Using Photoshop, create a graphic narrative of at least 10, and not more than 25, pages which tells a story with geometrical shapes (a la Molly Bang), perhaps some photographic images to serve as visual "accents," and words.

Consider "visualizing" a song lyric (if it tells a narrative), short story, poem, news report, or narrative of your own. The audience for this project should be adults, not children.


Sample Projects:


The story could be something published or something that happened to you. Take care, though, to pick an original text that tells (or can be made to tell) a story. Not all lyrics or poems do.

Produce each page (visuals and text) as a separate Photoshop file, which you'll evetually want to save (most likely) as a GIF after you're done editing and revising it.

The Grapic Narrative project works like a "picture book." That is, the story should be told primarily with the images. Any words you include should be supplemental. (In an "illustrated book," on the other hand, the words carry the story or argument and the pictures play just a supporting role.) Also make a cover for your book.

Principles of Graphic Storytelling

Here are some principles to consider in creating your graphic narrative (many of these are explained more fully on pages 42-80 of Molly Bang's Picture This).

  • be sure you're telling a story with the images alone (though it may not be the story you're able to tell when you add the words).
  • make the first and last pictures/pages of the book similar, to suggest a full circle and a sense of a change
  • take care that the turning of the pages follows natural breaks and rhythms of the story
  • use kinds of shapes (horizontal, vertical, diagonal) to evoke emotion, tone, effect
  • place objects high or low on a page for emotional effect, be aware of how balance and weight can create or dissipate tension.
  • choose the "framing" of the scene (in the middle, near the edges) to direct attention, suggest or evoke emotion, create tension
  • select background images and color (dark, light, warm, cool) for effect
  • pay attention to the shape of object and characters (pointed vs. rounded/curves) to suggest emotions attached to them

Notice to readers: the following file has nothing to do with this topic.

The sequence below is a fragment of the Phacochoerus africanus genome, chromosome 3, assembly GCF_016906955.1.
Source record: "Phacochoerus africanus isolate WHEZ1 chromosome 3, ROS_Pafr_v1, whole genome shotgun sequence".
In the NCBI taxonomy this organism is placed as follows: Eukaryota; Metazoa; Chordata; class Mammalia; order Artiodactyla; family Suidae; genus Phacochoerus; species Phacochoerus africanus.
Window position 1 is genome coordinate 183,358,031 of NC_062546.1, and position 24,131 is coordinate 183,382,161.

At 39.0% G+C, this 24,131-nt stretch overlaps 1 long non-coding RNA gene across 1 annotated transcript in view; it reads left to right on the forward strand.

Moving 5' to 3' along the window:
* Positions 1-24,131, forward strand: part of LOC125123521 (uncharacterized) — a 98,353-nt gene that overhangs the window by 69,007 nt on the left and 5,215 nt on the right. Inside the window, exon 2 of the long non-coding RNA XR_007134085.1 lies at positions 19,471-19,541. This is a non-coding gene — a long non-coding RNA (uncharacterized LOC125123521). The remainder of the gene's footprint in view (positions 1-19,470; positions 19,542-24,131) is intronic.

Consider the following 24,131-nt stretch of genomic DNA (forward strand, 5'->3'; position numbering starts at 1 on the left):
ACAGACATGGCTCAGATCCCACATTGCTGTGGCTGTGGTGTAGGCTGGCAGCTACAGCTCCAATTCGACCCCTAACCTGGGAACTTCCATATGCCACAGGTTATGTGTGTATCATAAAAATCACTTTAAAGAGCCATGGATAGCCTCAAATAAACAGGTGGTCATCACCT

• use colors to suggest important associations in the story (we tend mentally to connect by color rather than by shape)raven
  • make contrasts to create tension or direct attention
    size and frame objects and characters for intentional effects that help the story and its mood
  • be conscious of the visual vantage point used to see the scene and how it suggests a relationship between the reader and the characters
  • use space and arrangement to direct attention, suggest relationships, set the mood and tone
  • build verbal and visual symbolism in the story (objects and characters that accumulate meaning through repetition) to suggest meaning, and
  • use cultural coding (conventionalized symbols like the flag)
  • make a cover that represents the story well, and that attracts the intended audience

Submission Directions for the Graphic Narrative Project

A. Save the book cover design and the page images of your graphic narrative as the following file names into a new, empty folder called "graphicnarr_source" in your nonwww folder for this course. This folder should contain nothing besides the pages of your graphic narrative.

  • Save the cover as "00.gif"
  • Save the first page as "01.gif"
  • Save the second page as "02.gif" etc.

B. Create a "Web Photo Gallery" of these images by following the directions in our handout "Web-Based Documents (Not Sites) in Dreamweaver & Web Photo Gallery with Photoshop."

There are four areas of "Options" available in the second box from the top of the "Web Photo Gallery" dialogue window. Go through each and be sure to

  • to include your name in the banner,
  • to enter your e-mail address where it's called for, and
  • to display the "large images" at the "large" setting (450 pixels).

    Under the "Files" section of the dialogue window,

  • the "Source..." should be the folder "graphicnarr_source" folder in your nonwww folder.
  • the "Destination..." should be the empty folder called "narrative" in your 3220 folder (www/3220/narrative)

C. Post the "narrative" folder containing the Web Album to your "www" folder (www/3220/narrative) on the Web server using Dreamweaver (Note: if you practice creating and posting a Web Album and then modify your pictures, completely delete the old "narrative" folder on the server and replace it with the new one).

D. Send a message with the URL of your Web Album to the discussion "Graphic Narrative URLs." If you've followed my suggestions for naming and placing files and folders, the URL should be

E. Print the page images out (a black-and-white printer is fine since it saves money), making sure that each prints so that the longest side is at least 6 inches (a 4 x 6, for example). You can put more than one image on a page if you wish. Be sure your name appears on each printed sheet. You might try using Photoshop's "Contact Sheet" function (see page 388 of Weinmann and Lourekas) to create a printout of more than one image per printed sheet. Be sure the page images are big enough to read/see.

F. Annotate the printout, pointing out features of your work that reflect your understanding and use of Molly Bang's principles. See the directions for doing commentaries from the syllabus.

G. Turn in the annotated printout to my mailbox (420 Humanities).

Resources for the Graphic Narrative project



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